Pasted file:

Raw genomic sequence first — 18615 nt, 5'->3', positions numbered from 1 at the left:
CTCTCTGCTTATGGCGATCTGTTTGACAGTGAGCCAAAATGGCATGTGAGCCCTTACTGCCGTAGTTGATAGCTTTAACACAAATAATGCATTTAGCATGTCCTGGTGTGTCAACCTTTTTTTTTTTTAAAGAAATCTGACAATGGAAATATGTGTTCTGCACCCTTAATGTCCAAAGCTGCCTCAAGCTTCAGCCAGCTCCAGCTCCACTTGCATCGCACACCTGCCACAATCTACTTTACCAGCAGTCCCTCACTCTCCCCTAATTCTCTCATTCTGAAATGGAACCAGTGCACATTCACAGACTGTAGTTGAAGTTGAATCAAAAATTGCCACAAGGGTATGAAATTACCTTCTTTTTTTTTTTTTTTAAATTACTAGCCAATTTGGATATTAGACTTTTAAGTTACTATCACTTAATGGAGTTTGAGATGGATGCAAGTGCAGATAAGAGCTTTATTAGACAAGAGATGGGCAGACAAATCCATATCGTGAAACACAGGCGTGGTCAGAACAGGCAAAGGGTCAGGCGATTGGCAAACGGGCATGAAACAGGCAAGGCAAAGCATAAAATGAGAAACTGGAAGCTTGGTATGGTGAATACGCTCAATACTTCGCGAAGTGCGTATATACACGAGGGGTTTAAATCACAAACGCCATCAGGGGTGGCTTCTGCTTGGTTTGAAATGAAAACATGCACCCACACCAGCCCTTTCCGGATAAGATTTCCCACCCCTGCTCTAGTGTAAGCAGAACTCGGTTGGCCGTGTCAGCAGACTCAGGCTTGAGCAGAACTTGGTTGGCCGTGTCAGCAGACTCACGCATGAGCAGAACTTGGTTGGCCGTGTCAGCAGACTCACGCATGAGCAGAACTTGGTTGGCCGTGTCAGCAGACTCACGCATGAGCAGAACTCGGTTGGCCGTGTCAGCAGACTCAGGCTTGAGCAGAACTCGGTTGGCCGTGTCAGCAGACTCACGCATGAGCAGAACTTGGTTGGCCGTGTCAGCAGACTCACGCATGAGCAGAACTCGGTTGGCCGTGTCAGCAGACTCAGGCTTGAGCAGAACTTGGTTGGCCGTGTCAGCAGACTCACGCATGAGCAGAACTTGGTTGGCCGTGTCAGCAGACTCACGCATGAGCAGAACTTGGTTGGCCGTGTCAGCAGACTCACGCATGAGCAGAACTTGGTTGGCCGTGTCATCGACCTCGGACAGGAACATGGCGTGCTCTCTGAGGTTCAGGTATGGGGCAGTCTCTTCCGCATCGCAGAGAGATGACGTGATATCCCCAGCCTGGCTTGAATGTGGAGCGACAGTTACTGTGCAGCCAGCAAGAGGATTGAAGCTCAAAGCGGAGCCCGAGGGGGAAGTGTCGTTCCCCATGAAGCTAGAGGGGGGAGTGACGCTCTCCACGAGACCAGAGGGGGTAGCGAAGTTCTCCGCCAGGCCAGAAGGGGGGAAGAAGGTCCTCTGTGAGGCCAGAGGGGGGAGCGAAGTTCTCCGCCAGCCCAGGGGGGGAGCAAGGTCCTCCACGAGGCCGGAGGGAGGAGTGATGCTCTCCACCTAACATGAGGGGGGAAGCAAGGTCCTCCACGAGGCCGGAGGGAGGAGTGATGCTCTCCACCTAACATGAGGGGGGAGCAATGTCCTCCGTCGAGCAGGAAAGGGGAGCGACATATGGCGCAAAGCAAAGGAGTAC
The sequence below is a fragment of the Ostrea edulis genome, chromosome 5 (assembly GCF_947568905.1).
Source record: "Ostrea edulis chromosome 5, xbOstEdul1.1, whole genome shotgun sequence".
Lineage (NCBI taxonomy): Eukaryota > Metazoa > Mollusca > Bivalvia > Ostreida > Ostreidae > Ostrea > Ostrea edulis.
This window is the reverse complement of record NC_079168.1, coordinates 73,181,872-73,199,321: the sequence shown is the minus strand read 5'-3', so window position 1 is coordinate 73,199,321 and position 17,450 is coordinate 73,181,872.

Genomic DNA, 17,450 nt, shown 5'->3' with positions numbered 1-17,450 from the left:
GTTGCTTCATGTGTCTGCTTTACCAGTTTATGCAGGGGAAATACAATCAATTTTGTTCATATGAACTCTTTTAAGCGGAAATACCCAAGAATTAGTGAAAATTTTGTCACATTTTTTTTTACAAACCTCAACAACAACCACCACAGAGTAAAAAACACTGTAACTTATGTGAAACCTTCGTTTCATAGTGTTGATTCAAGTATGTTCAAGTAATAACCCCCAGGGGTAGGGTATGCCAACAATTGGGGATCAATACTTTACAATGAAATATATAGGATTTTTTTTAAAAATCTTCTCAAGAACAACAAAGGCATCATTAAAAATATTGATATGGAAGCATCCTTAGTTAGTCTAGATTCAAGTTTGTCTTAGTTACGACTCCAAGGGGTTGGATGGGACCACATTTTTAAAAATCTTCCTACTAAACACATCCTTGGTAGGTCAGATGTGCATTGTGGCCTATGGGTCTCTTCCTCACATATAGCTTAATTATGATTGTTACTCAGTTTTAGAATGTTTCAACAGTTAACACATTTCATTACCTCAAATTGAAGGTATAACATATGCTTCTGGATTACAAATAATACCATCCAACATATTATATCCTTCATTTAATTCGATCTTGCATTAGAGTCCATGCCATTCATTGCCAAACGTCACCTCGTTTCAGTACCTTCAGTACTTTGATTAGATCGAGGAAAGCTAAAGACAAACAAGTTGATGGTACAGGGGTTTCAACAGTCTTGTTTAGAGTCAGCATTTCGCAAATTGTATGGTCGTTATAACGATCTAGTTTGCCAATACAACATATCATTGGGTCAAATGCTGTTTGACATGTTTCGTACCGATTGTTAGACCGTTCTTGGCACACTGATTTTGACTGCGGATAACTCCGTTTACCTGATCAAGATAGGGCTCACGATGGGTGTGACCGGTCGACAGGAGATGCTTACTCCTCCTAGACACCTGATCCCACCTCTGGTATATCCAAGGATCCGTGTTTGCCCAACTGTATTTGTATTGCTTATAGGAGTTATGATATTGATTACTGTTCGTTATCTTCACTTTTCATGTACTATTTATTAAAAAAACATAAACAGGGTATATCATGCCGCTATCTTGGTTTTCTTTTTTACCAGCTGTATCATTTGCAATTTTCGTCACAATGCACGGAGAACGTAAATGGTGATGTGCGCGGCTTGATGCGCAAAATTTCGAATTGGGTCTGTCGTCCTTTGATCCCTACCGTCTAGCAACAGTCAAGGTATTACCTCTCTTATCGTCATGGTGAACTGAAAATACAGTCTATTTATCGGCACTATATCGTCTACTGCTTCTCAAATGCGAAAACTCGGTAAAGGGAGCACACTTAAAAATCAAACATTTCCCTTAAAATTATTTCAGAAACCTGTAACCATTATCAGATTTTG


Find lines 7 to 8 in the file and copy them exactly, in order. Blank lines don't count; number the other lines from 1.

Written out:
Genomic DNA, 17,450 nt, shown 5'->3' with positions numbered 1-17,450 from the left:
GTTGCTTCATGTGTCTGCTTTACCAGTTTATGCAGGGGAAATACAATCAATTTTGTTCATATGAACTCTTTTAAGCGGAAATACCCAAGAATTAGTGAAAATTTTGTCACATTTTTTTTTACAAACCTCAACAACAACCACCACAGAGTAAAAAACACTGTAACTTATGTGAAACCTTCGTTTCATAGTGTTGATTCAAGTATGTTCAAGTAATAACCCCCAGGGGTAGGGTATGCCAACAATTGGGGATCAATACTTTACAATGAAATATATAGGATTTTTTTTAAAAATCTTCTCAAGAACAACAAAGGCATCATTAAAAATATTGATATGGAAGCATCCTTAGTTAGTCTAGATTCAAGTTTGTCTTAGTTACGACTCCAAGGGGTTGGATGGGACCACATTTTTAAAAATCTTCCTACTAAACACATCCTTGGTAGGTCAGATGTGCATTGTGGCCTATGGGTCTCTTCCTCACATATAGCTTAATTATGATTGTTACTCAGTTTTAGAATGTTTCAACAGTTAACACATTTCATTACCTCAAATTGAAGGTATAACATATGCTTCTGGATTACAAATAATACCATCCAACATATTATATCCTTCATTTAATTCGATCTTGCATTAGAGTCCATGCCATTCATTGCCAAACGTCACCTCGTTTCAGTACCTTCAGTACTTTGATTAGATCGAGGAAAGCTAAAGACAAACAAGTTGATGGTACAGGGGTTTCAACAGTCTTGTTTAGAGTCAGCATTTCGCAAATTGTATGGTCGTTATAACGATCTAGTTTGCCAATACAACATATCATTGGGTCAAATGCTGTTTGACATGTTTCGTACCGATTGTTAGACCGTTCTTGGCACACTGATTTTGACTGCGGATAACTCCGTTTACCTGATCAAGATAGGGCTCACGATGGGTGTGACCGGTCGACAGGAGATGCTTACTCCTCCTAGACACCTGATCCCACCTCTGGTATATCCAAGGATCCGTGTTTGCCCAACTGTATTTGTATTGCTTATAGGAGTTATGATATTGATTACTGTTCGTTATCTTCACTTTTCATGTACTATTTATTAAAAAAACATAAACAGGGTATATCATGCCGCTATCTTGGTTTTCTTTTTTACCAGCTGTATCATTTGCAATTTTCGTCACAATGCACGGAGAACGTAAATGGTGATGTGCGCGGCTTGATGCGCAAAATTTCGAATTGGGTCTGTCGTCCTTTGATCCCTACCGTCTAGCAACAGTCAAGGTATTACCTCTCTTATCGTCATGGTGAACTGAAAATACAGTCTATTTATCGGCACTATATCGTCTACTGCTTCTCAAATGCGAAAACTCGGTAAAGGGAGCACACTTAAAAATCAAACATTTCCCTTAAAATTATTTCAGAAACCTGTAACCATTATCAGATTTTG